If you are approaching 65 or even if you are 65 or older and have already selected a Medicare plan, you may be wondering, “Which Medicare plan is right for me?”
Medicare Plans age 65 to 70
I have never met Mr. and Mrs. Average. But I have read studies which claim that until age 70 they are better off paying the lower premiums for a Medicare Advantage plan. The trade-off for the lower premiums is a higher co-pay: 20% of “everything.” During their relatively health 60s, Mr. and Mrs. Average may not have a lot of medical expenses. They may also enjoy Medicare Advantage plan add-ons: vision, dental, in some areas, even gym membership. Today about 1/3rd of people signing up for Medicare choose a Medicare Advantage plan.
Medicare Plans at or soon after age 70
At or soon after age 70 Mr. and Mrs. Average may find that their co-pays rise to the point that they outweigh the lower premiums. They may also begin to develop more conditions which are not covered by physicians who are “in network.” M.D. Anderson, for example, does not accept Medicare Advantage.
For Mr. and Mrs. Average, and for anyone whose income is so low that Medicaid pays part or all of the Medicare premium, “traditional” or “original” Medicare may become a safer bet…when paired with Medicare Part D (prescription drugs) and a Medicare supplement policy, often called, “Medigap.” A Medigap plan is designed to help cover the co-pays.
Some even include travel plans which pay for 80% of bills when you travel outside the county for up to 60 days (Medigap C, D, F, G, M and N).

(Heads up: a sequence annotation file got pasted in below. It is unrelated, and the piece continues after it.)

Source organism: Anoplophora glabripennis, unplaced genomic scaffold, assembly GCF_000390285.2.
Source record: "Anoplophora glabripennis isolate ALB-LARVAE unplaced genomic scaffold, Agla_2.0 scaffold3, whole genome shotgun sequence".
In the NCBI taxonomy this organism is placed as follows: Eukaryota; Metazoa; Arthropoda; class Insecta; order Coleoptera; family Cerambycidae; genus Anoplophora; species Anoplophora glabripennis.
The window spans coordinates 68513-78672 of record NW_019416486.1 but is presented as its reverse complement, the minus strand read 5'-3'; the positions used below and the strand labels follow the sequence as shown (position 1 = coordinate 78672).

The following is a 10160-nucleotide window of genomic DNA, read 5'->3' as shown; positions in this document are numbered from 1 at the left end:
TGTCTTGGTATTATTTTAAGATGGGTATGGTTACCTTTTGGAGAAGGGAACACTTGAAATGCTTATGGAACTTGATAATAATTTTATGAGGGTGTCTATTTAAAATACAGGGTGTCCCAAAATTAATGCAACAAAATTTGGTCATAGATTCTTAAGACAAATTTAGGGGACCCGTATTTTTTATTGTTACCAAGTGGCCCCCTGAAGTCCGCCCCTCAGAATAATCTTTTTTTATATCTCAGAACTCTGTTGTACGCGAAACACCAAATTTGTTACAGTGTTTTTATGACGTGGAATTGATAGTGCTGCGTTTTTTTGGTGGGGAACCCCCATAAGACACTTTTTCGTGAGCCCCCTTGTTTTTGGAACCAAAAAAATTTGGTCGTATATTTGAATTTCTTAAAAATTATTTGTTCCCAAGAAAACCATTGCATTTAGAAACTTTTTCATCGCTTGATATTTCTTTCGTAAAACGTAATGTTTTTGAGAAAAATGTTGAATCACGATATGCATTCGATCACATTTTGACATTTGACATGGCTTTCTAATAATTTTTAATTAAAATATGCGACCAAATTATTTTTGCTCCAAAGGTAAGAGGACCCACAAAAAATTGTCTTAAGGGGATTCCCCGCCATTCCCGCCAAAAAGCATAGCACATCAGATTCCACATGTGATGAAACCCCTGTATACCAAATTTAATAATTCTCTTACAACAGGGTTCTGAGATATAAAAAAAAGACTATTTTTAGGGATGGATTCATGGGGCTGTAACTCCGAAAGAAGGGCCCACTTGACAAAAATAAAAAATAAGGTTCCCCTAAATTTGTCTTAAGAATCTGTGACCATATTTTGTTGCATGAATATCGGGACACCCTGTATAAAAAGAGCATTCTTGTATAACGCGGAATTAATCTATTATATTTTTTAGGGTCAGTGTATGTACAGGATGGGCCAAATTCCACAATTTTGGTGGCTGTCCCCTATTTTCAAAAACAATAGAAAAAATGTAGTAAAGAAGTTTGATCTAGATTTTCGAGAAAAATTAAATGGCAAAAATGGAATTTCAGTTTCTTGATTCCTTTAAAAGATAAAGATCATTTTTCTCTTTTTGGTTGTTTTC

Almost no Medicare plan covers hearing aids, eyeglasses, private duty nursing or long-term care. You must budget to pay for these out-of-pocket or, for long-term care, buy an insurance policy or rely on Medicaid.
More doctors, hospitals and nursing homes accept traditional Medicare than do Medicare Advantage, meaning it may be the best choice from the start. If you start with Medicare Advantage, traditional Medicare is not obliged to accept you if you decide to switch later and, if you have developed a health condition, is unlikely to do so.
The Medicare open enrollment period is October 15 – December 7. You can switch policies then.
For more information, go to www.tdi.texas.gov, www.medicare.gov or, in Central Texas, Capital Area Agency on Aging. You can also make an appointment to visit a counselor at the Capitol Area Agency on Aging by calling (512) 916-6054.
Estate Planning attorney, Terry Garrett, is a member of the National Academy of Elder Law Attorneys and is active in the Texas and Austin Bar Associations. She graduated with honors from Cornell University. She was on the Dean’s List at Wharton Business School. She earned her J.D. at Columbia Law School, receiving the Parker Award and a Mellon Fellowship.
She assists families of people with special needs, people planning for the retirement years and people administering estates.